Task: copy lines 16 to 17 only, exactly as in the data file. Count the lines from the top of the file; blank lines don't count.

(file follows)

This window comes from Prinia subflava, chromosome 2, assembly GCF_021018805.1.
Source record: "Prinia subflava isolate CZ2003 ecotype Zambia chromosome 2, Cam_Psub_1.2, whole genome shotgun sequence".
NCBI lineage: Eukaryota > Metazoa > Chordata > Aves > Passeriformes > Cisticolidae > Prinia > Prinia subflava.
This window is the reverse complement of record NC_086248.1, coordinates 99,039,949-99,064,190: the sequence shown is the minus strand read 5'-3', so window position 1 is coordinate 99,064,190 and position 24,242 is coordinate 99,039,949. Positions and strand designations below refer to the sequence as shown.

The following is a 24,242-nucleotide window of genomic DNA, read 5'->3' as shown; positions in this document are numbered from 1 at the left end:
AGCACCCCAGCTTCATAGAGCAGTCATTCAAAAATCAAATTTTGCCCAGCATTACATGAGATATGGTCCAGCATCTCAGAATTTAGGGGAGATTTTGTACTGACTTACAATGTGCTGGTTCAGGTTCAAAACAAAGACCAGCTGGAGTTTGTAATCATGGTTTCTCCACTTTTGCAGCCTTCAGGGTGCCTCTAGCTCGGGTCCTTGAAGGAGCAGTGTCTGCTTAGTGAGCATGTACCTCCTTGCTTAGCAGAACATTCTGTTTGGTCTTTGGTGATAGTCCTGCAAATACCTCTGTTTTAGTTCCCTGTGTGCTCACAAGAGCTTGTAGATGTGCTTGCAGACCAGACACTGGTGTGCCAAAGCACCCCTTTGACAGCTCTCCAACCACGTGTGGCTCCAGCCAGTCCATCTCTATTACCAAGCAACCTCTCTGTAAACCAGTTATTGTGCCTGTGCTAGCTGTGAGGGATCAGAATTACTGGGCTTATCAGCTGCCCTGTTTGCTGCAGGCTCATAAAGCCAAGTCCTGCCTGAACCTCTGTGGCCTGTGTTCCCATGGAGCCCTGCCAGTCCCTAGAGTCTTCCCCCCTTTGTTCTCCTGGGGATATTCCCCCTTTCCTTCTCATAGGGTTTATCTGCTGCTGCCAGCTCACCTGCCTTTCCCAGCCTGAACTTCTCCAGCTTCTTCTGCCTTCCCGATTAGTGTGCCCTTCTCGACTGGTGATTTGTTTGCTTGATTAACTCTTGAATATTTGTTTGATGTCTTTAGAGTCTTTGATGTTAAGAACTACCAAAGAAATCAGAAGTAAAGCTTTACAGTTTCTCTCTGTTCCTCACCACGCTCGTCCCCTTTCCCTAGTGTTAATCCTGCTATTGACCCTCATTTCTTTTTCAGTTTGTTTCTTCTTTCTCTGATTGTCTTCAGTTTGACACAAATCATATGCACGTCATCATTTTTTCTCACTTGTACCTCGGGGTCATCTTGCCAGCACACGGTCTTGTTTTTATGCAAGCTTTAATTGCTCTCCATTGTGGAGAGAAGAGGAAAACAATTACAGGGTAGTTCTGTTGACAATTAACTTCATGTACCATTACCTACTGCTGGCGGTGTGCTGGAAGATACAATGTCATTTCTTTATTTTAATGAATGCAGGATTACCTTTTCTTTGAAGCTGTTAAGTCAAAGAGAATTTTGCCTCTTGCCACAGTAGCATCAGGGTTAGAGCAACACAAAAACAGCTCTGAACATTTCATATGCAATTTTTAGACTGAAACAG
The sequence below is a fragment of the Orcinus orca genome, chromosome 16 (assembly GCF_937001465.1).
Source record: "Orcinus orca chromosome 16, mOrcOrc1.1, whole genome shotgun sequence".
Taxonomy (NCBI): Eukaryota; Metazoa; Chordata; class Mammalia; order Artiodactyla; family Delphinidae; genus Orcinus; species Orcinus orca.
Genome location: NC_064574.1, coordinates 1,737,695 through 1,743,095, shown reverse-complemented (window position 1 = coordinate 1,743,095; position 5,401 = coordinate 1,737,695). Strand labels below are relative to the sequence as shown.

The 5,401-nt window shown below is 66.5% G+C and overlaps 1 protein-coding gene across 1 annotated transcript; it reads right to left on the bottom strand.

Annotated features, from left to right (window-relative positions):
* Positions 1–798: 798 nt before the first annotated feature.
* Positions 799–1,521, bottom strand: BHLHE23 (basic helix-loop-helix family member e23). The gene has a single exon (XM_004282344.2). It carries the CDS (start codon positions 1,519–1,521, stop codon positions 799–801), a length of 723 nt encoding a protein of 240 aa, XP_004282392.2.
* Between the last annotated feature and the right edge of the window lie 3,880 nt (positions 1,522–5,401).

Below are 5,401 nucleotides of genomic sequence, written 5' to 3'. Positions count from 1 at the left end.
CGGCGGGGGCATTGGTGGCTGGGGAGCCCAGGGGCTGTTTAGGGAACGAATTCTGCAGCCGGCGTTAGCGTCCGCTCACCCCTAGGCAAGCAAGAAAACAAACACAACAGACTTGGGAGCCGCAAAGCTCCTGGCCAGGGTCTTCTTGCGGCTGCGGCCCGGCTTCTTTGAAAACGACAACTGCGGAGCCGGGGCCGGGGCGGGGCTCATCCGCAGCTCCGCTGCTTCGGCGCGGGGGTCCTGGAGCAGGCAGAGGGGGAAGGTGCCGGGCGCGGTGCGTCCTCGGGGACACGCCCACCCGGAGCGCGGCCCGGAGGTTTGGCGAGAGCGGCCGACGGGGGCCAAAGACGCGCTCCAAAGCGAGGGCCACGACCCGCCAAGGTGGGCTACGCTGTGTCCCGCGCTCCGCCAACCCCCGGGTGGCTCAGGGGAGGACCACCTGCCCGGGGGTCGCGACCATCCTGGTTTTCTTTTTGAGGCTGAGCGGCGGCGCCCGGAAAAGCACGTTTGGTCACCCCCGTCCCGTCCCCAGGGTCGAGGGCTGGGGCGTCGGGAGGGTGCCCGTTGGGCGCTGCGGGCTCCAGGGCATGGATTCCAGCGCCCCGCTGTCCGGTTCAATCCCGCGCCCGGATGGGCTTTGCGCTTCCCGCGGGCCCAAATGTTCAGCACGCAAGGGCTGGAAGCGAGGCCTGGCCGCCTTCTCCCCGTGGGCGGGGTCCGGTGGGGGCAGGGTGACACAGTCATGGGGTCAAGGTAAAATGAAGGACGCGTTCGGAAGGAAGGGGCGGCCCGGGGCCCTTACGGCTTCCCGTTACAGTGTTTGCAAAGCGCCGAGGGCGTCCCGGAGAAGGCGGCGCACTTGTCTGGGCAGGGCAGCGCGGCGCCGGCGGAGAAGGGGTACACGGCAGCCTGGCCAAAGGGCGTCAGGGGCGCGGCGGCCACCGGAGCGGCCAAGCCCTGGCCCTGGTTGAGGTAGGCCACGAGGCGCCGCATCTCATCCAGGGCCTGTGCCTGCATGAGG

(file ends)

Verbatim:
Below are 5,401 nucleotides of genomic sequence, written 5' to 3'. Positions count from 1 at the left end.
CGGCGGGGGCATTGGTGGCTGGGGAGCCCAGGGGCTGTTTAGGGAACGAATTCTGCAGCCGGCGTTAGCGTCCGCTCACCCCTAGGCAAGCAAGAAAACAAACACAACAGACTTGGGAGCCGCAAAGCTCCTGGCCAGGGTCTTCTTGCGGCTGCGGCCCGGCTTCTTTGAAAACGACAACTGCGGAGCCGGGGCCGGGGCGGGGCTCATCCGCAGCTCCGCTGCTTCGGCGCGGGGGTCCTGGAGCAGGCAGAGGGGGAAGGTGCCGGGCGCGGTGCGTCCTCGGGGACACGCCCACCCGGAGCGCGGCCCGGAGGTTTGGCGAGAGCGGCCGACGGGGGCCAAAGACGCGCTCCAAAGCGAGGGCCACGACCCGCCAAGGTGGGCTACGCTGTGTCCCGCGCTCCGCCAACCCCCGGGTGGCTCAGGGGAGGACCACCTGCCCGGGGGTCGCGACCATCCTGGTTTTCTTTTTGAGGCTGAGCGGCGGCGCCCGGAAAAGCACGTTTGGTCACCCCCGTCCCGTCCCCAGGGTCGAGGGCTGGGGCGTCGGGAGGGTGCCCGTTGGGCGCTGCGGGCTCCAGGGCATGGATTCCAGCGCCCCGCTGTCCGGTTCAATCCCGCGCCCGGATGGGCTTTGCGCTTCCCGCGGGCCCAAATGTTCAGCACGCAAGGGCTGGAAGCGAGGCCTGGCCGCCTTCTCCCCGTGGGCGGGGTCCGGTGGGGGCAGGGTGACACAGTCATGGGGTCAAGGTAAAATGAAGGACGCGTTCGGAAGGAAGGGGCGGCCCGGGGCCCTTACGGCTTCCCGTTACAGTGTTTGCAAAGCGCCGAGGGCGTCCCGGAGAAGGCGGCGCACTTGTCTGGGCAGGGCAGCGCGGCGCCGGCGGAGAAGGGGTACACGGCAGCCTGGCCAAAGGGCGTCAGGGGCGCGGCGGCCACCGGAGCGGCCAAGCCCTGGCCCTGGTTGAGGTAGGCCACGAGGCGCCGCATCTCATCCAGGGCCTGTGCCTGCATGAGG